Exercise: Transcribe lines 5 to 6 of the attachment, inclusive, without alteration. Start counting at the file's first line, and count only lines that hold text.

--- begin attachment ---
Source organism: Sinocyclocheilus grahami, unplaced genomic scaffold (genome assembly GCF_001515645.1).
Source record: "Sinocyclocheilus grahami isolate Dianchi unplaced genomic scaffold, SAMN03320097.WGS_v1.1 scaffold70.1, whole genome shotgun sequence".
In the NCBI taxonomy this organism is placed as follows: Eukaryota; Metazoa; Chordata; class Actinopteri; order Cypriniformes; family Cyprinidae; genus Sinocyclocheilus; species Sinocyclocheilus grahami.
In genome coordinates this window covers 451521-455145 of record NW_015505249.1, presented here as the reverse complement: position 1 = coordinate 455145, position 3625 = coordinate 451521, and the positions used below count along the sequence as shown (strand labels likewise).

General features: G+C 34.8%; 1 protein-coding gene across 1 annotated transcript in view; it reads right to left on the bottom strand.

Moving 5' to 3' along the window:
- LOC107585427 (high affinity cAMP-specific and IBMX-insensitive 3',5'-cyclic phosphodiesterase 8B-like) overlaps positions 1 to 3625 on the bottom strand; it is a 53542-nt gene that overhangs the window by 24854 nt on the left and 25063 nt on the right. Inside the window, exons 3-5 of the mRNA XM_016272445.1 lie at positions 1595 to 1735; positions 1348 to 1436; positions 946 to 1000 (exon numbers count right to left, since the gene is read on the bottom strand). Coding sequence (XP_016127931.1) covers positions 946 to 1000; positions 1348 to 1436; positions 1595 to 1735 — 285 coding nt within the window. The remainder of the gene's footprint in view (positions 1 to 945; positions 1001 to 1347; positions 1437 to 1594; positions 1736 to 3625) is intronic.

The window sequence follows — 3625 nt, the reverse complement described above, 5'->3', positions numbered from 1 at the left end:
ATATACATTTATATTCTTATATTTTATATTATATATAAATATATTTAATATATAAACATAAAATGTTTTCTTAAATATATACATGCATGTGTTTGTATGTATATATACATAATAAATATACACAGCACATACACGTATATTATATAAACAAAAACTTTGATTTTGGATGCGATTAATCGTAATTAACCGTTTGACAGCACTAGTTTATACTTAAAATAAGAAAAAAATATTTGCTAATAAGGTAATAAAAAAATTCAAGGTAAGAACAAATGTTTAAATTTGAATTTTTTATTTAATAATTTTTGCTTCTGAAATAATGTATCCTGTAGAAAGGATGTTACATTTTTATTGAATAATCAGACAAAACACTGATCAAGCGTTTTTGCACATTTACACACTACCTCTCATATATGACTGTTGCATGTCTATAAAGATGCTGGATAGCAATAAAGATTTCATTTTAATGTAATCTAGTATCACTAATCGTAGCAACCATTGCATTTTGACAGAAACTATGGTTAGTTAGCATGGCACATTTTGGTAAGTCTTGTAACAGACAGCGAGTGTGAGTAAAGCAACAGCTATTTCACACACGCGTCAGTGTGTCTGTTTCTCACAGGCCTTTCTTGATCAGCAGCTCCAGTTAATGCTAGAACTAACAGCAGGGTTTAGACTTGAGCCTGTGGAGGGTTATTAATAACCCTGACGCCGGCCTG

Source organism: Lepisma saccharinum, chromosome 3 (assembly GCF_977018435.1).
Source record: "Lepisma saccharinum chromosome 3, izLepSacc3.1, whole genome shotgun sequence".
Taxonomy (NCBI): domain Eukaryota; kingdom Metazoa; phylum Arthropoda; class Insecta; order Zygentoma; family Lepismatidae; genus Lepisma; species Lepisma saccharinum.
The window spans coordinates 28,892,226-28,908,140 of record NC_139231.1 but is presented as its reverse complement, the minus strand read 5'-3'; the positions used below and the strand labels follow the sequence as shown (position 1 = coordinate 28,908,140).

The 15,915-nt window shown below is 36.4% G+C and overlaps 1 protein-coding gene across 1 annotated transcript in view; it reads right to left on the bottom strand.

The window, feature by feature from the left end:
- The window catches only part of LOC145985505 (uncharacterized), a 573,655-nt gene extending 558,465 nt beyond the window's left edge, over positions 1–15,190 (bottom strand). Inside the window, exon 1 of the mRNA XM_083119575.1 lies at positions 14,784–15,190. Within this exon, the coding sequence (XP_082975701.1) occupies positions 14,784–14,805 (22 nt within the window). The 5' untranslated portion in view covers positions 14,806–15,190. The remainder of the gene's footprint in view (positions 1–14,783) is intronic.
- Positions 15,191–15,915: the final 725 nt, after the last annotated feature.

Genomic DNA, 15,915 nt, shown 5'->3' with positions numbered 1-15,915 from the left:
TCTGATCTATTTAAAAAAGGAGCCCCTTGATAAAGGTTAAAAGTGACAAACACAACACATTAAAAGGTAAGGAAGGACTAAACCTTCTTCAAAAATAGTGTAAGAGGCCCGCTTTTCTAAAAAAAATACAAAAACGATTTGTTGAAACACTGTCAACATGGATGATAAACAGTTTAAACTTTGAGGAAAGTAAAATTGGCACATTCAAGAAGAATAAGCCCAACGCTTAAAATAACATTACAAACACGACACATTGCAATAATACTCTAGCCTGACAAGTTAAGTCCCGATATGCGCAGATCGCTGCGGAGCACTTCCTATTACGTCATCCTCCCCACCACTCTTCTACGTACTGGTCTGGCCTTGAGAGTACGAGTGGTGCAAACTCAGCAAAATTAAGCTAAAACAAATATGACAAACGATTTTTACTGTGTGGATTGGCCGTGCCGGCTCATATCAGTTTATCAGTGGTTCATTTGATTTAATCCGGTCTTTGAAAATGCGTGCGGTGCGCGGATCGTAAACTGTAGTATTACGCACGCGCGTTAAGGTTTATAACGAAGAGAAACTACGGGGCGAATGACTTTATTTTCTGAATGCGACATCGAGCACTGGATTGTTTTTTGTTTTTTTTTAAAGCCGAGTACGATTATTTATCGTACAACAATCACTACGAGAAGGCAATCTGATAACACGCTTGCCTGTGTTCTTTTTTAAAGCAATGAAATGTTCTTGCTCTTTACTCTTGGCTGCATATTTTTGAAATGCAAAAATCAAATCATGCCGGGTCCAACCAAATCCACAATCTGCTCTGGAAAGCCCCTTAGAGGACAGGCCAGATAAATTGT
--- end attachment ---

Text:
General features: G+C 34.8%; 1 protein-coding gene across 1 annotated transcript in view; it reads right to left on the bottom strand.

Moving 5' to 3' along the window: